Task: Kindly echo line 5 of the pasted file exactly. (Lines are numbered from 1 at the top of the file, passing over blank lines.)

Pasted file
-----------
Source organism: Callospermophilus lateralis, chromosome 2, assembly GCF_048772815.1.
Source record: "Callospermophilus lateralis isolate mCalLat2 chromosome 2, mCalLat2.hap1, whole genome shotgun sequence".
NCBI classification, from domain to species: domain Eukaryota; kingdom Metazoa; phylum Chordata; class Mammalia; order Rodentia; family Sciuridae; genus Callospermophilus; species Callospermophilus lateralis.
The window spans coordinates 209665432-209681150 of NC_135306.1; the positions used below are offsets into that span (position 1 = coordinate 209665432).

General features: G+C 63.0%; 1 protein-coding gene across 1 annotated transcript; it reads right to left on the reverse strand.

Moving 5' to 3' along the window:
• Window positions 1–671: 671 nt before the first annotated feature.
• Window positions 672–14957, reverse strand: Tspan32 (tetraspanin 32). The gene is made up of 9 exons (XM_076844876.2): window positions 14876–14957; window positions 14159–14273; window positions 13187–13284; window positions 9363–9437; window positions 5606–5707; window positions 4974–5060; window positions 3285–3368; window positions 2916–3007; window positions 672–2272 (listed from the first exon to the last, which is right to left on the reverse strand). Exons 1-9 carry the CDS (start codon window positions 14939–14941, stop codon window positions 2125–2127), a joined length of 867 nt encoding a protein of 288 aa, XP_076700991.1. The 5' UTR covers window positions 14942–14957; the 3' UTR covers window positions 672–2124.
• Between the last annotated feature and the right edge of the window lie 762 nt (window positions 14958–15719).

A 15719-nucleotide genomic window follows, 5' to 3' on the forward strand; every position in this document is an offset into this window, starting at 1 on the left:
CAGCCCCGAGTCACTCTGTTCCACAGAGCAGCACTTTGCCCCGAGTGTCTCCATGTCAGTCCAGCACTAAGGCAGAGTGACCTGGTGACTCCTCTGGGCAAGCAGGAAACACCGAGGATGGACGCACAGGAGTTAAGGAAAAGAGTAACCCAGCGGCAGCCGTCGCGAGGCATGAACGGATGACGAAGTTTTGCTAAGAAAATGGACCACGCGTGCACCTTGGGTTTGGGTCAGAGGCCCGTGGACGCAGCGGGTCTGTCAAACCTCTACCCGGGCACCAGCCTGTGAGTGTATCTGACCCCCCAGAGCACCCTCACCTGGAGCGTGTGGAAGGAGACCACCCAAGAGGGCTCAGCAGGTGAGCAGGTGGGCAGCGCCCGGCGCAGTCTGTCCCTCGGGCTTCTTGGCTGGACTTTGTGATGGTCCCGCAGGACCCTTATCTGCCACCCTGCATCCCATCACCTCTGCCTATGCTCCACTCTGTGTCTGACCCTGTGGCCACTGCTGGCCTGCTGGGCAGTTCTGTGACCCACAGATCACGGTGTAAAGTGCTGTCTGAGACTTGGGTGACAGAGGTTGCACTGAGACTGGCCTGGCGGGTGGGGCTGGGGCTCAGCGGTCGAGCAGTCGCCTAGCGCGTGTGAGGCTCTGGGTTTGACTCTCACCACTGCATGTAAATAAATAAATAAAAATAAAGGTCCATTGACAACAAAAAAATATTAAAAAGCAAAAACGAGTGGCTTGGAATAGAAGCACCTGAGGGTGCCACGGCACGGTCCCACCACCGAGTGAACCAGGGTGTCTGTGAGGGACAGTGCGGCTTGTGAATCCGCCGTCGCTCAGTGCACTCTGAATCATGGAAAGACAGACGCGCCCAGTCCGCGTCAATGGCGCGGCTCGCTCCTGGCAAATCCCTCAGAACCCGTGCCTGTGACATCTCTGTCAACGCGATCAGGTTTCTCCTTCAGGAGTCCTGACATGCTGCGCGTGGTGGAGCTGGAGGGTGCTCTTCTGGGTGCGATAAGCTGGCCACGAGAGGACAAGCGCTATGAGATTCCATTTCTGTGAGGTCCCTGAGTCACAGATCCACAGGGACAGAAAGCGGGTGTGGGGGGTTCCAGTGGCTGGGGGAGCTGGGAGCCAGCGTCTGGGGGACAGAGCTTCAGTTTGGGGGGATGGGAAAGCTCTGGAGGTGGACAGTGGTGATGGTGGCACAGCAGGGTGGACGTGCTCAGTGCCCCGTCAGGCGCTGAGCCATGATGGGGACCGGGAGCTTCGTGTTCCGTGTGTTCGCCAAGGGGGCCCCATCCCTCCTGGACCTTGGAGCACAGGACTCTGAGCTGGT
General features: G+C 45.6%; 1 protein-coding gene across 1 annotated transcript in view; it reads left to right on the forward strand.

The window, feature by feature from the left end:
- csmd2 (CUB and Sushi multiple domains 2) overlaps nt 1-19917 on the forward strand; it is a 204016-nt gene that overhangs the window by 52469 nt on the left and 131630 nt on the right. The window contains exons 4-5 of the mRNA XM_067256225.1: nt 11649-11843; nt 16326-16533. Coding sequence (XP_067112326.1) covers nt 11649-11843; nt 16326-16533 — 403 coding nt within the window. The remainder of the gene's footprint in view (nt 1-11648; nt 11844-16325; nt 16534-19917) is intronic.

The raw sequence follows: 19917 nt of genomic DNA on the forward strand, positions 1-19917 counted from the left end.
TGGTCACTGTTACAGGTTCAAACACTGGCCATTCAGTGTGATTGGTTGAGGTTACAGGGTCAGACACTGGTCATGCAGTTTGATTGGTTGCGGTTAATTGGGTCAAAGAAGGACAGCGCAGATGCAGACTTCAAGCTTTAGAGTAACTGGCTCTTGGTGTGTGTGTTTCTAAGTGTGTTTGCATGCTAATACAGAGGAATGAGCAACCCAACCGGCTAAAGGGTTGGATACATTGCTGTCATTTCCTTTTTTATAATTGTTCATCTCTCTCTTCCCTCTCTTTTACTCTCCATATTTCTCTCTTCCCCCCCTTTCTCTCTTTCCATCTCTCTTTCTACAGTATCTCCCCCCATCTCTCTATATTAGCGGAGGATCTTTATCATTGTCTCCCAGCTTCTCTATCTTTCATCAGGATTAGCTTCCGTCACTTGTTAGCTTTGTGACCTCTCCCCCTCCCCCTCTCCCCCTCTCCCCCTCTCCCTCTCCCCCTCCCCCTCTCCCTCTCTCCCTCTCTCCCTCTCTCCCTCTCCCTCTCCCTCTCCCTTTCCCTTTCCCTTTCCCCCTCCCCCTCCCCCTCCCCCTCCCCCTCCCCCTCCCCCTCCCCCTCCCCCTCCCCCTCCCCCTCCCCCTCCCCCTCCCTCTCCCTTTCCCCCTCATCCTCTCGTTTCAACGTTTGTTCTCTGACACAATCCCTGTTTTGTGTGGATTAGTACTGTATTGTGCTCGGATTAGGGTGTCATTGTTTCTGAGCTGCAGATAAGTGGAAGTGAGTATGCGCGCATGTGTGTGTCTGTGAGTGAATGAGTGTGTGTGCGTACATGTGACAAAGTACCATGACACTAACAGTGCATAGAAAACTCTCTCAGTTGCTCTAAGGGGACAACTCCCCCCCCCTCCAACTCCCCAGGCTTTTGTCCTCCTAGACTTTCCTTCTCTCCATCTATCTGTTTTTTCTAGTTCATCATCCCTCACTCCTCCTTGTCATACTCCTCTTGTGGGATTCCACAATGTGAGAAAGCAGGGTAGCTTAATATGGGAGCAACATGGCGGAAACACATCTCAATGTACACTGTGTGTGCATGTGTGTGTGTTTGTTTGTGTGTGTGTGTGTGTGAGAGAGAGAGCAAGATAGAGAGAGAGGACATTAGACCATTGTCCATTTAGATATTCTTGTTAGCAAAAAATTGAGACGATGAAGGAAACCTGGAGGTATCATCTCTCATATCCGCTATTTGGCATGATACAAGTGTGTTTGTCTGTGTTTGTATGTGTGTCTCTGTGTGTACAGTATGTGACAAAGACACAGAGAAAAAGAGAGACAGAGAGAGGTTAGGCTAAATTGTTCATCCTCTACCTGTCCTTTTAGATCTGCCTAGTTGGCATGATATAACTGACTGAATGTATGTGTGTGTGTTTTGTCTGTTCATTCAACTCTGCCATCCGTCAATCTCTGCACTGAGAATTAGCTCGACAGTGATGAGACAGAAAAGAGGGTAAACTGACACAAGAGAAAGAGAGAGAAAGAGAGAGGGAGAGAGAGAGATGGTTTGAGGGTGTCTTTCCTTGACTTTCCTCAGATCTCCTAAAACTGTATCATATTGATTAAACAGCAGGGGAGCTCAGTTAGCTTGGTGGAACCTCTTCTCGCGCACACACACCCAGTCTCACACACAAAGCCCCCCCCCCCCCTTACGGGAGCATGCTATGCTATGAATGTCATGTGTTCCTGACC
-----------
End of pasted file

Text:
General features: G+C 63.0%; 1 protein-coding gene across 1 annotated transcript; it reads right to left on the reverse strand.